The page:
- PZ Myers interviews a historian about Jesus mythicism (2018-09-05)
- How do historians decide who was historical, who fictional? (2018-09-06)
- How do we approach the question of Jesus being historical or mythical? (2018-09-07)
I have as a rule paraphrased main points that each person spoke in their exchange.
PZ: You (Eddie) say it is unlikely that anyone would conspire to create a Jesus myth, but compare Mormonism. Joseph Smith invented this “ridiculous past history for the North American continent”. And people believe this.
Eddie: It’s not a question of what people believe. We have to account for the evidence. History of Mormonism would start with historical techniques. So it would start with a real Joseph Smith. And using the tools of history we can analyse the Book of Mormon itself and identify disparate sources and influences.
Comment: I think Eddie has missed PZ’s point here.
PZ: We can do all of that, yes, but that does not give any credence at all to the mythology that was created and believed.
Eddie: Let’s look at what a historian means by “the historical Jesus”.
— The earliest accounts of Jesus are Paul’s writings. Paul believed “the historical figure of Jesus” becomes Christ, the Messiah, at his death or resurrection.
— Then the gospel writers thought there had to be something more to this Jesus before his death so they created the gospels.
— Mark says it (becomes the Messiah) happened at Jesus’ baptism.
— Then others said it (Messiahship) happened at his virgin birth.
— Then John pushed him right back to the beginning of time/creation.
Such is a linear presentation but in actual fact it would not have been so tidy; rather it would have been different community groups arguing with one another.
The point of this is to split the historical Jesus from the figure of Christ.
So we can account for why we have a virgin birth, using standard historical techniques. It is naive to say that a miracle could not happen so there was no historical person behind the stories. It’s part of an ongoing discussion about at what point Jesus becomes the Messiah.
Comment: Technical point. In Romans 1 Paul writes that Jesus became the son of God at his resurrection, not the messiah or christ then. Same with the gospel writers shifting the moment back further, to baptism, to birth, to the beginning of time. What they were shifting back was when Jesus became the son of God, not messiah.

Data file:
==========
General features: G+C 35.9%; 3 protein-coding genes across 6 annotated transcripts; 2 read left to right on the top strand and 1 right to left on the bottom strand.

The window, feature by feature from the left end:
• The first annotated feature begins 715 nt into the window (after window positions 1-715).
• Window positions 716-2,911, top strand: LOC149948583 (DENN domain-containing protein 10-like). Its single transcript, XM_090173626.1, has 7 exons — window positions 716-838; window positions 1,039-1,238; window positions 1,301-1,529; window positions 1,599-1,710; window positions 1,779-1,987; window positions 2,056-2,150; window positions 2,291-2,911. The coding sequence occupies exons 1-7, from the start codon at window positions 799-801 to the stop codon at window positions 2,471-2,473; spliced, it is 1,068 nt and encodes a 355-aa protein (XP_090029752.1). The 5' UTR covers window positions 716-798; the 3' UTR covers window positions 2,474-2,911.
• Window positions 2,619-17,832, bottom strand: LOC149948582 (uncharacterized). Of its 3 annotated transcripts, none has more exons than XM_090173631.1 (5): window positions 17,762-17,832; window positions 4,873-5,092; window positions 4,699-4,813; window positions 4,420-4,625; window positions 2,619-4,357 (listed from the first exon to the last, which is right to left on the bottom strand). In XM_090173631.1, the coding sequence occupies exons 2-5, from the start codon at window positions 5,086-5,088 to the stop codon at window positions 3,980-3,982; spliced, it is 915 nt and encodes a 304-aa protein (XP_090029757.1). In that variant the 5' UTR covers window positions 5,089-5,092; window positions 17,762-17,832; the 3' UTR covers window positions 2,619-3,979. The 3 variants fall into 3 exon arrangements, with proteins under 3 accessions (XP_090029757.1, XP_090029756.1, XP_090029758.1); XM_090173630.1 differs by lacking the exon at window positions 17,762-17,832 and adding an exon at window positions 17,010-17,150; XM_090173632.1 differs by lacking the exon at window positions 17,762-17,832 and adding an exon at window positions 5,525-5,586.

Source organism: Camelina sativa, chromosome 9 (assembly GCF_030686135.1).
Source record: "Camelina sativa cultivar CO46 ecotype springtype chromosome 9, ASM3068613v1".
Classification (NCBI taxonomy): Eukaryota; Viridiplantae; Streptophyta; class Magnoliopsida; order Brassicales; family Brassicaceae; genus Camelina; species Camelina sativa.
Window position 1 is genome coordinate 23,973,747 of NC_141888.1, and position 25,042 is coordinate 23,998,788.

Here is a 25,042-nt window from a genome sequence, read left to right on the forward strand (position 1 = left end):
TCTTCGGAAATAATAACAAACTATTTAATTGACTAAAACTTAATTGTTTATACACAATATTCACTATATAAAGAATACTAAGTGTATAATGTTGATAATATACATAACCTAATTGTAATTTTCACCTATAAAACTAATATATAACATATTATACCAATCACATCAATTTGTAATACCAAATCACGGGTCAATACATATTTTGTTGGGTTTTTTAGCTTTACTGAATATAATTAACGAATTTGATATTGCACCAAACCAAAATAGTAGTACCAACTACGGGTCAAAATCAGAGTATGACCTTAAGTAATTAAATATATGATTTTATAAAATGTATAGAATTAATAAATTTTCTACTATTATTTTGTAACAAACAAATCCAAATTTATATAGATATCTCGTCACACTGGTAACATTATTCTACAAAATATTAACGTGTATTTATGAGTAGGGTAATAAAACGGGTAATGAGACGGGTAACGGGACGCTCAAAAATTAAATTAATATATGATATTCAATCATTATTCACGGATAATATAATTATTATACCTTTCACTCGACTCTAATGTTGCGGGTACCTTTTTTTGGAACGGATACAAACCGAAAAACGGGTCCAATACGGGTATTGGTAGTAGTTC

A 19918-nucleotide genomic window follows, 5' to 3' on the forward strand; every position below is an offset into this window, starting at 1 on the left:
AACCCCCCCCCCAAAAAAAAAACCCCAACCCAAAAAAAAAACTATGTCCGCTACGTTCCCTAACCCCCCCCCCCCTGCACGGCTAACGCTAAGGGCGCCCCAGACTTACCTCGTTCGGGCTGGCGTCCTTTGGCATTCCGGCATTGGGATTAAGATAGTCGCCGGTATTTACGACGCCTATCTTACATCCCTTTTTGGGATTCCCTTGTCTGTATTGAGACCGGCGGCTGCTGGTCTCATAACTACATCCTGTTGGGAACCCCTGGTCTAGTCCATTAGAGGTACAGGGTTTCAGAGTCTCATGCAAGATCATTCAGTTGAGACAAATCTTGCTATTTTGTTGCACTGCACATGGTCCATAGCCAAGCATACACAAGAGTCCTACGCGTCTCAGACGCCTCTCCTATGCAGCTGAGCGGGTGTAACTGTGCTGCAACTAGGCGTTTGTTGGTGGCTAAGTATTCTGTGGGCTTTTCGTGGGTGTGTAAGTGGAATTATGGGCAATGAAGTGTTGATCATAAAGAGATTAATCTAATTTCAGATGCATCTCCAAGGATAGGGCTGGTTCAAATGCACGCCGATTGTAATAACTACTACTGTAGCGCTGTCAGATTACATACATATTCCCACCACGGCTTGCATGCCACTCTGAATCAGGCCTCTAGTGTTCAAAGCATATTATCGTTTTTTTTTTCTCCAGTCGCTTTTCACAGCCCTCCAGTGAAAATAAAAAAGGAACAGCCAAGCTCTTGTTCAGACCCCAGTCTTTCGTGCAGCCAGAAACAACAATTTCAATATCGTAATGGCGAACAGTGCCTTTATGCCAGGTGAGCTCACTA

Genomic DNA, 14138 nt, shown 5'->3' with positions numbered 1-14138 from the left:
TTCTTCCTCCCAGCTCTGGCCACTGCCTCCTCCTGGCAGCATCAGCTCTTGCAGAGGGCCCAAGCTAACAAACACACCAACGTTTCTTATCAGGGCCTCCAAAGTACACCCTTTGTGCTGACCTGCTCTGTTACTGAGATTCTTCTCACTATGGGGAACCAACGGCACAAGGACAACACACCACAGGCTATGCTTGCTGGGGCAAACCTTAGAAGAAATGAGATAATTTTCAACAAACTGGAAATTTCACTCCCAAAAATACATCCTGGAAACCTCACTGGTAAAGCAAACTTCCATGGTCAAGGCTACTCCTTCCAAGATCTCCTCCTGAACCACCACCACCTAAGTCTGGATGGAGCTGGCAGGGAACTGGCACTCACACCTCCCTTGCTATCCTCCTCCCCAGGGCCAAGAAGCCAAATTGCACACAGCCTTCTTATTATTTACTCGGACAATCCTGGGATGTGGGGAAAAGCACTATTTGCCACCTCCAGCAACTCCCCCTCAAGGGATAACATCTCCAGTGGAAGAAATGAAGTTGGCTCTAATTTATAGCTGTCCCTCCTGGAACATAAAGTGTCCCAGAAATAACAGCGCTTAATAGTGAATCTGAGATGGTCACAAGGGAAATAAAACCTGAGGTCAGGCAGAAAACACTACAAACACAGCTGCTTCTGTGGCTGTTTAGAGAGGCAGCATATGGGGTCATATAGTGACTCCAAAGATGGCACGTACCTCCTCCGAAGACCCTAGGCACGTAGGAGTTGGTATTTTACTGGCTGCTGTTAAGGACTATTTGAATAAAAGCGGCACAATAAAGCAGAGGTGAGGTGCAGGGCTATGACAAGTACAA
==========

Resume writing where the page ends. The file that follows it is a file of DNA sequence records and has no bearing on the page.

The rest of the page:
I take Eddie to be meaning that we can explain why miraculous or mythical stories emerged by means of rival interests and search for deeper meanings etc among the communities following Jesus. He appears to be saying that this is how historians “find” the historical Jesus. They package their historical explanations for the miraculous tales as a narrative and this is the evidence for the historical Jesus. At least this certainly appears to be Eddie’s message later in the discussion.
To say that the narrative itself is “the evidence” sounds a bit like one of the less conservative postmodernist views of what constitutes history. My readings about history and how history is done by historians thankfully assure me that not all historians accept this view.
PZ: So there could probably be a kernel of truth there but the communities were adding layers of myth to the story.
Eddie: The gospel writers added the myths because of what they meant to convey (though they may have also believed they really happened) — e.g. virgin birth. But that doesn’t mean Jesus wasn’t really born.
PZ: Granted all of that. But where did the mythmaking start and end, and where was the reality? Continue reading “How a historian approaches the question of the historical Jesus: concluding the PZ and Eddie Marcus discussion”